SINGAPORE - The Philippine peso turned firmer after hitting a near six-week low against the dollar on Thursday on measures by the central bank to slow down the currency's appreciation.
Other emerging Asian currencies also gained on exporters' demand for settlements and the prospect of drastic monetary easing by Japan's new government.
The peso weakened to 41.26 per dollar earlier in the day, the lowest since Nov. 19, after the central bank governor said on Wednesday that it will impose limits on local and foreign banks' forward positions in currencies as a way to manage speculation.
But it turned higher as the measures are unlikely to hurt the bright longer-term outlook, dealers said.
The peso closed 41.125 against the dollar, stronger than its P41.16-to-$1 finish on Wednesday.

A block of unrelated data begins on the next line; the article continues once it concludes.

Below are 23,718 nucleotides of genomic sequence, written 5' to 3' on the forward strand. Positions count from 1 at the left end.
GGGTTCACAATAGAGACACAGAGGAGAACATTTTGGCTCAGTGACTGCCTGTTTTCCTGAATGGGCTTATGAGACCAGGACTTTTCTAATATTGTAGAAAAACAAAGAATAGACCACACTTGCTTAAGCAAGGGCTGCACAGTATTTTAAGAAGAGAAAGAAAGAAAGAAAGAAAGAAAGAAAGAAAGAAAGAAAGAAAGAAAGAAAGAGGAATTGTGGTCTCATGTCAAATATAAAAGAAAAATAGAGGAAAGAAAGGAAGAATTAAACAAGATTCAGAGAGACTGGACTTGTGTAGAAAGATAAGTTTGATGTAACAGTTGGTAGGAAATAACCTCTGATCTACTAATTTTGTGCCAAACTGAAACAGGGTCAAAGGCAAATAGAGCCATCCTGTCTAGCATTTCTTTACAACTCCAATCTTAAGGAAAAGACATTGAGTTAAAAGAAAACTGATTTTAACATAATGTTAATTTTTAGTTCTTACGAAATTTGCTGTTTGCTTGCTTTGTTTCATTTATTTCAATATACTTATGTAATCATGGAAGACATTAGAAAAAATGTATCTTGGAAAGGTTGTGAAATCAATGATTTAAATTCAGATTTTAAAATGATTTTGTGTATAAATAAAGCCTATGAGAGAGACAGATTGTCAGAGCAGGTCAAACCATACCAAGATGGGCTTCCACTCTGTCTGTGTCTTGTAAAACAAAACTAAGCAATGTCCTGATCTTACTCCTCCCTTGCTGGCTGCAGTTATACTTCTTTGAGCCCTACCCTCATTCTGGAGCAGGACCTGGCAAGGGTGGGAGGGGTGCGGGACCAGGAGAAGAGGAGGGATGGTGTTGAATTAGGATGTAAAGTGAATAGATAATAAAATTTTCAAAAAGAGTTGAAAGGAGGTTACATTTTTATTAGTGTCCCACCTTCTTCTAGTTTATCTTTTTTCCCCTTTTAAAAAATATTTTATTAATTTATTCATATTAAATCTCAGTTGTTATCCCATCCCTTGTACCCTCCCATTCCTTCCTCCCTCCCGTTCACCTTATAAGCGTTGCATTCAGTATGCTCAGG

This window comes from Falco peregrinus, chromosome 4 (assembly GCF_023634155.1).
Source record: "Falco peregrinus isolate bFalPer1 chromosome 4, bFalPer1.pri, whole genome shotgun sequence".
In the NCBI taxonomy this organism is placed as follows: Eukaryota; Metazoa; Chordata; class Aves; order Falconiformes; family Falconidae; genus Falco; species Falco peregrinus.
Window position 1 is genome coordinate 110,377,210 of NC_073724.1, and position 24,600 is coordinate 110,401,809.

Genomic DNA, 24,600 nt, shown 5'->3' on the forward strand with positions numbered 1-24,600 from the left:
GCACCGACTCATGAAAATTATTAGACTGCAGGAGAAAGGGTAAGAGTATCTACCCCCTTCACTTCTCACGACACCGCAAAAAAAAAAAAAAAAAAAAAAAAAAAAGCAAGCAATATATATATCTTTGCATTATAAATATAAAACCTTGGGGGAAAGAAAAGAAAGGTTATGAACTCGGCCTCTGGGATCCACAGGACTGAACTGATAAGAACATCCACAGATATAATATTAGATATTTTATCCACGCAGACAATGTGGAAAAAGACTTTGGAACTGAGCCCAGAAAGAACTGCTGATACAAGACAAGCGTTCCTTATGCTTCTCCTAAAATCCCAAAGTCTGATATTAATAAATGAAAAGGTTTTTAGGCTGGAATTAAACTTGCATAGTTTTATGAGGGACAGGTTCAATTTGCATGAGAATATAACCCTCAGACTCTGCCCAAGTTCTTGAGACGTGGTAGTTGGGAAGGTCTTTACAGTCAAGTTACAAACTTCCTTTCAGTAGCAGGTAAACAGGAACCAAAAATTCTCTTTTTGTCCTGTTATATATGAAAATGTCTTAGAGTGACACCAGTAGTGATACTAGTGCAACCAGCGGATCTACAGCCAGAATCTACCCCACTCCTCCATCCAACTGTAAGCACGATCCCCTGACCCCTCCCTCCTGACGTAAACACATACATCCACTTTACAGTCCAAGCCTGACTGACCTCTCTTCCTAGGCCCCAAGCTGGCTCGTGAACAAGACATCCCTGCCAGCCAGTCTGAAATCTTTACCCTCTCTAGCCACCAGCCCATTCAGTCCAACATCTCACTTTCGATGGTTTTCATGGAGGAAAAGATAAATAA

The Philippine currency has gained 6.6 percent against the dollar so far this year, becoming the second-best performer among emerging Asian units, on strong inflows to the country's stocks and bonds with forecasts of sustained and robust domestic economic growth.
"Investors reduced their dollar short positions as not to ruin a long weekend because of the new measure and the U.S. fiscal cliff concerns," said a foreign bank dealer in Manila, referring to U.S. spending cuts and tax increases.
"But pretty much fundamentals are still intact. I prefer to wait for the bounce in the dollar and sell it," said the dealer, adding he would build up short positions in the dollar when it rises to 41.50 versus the peso.
Financial markets in Philippines will be closed on Monday.
Weakness in the yen following the election of a new Japanese government helped drive other regional units higher.
The Singapore dollar climbed to the strongest level in more than four years against the yen, while the won reached the highest level since May 2010.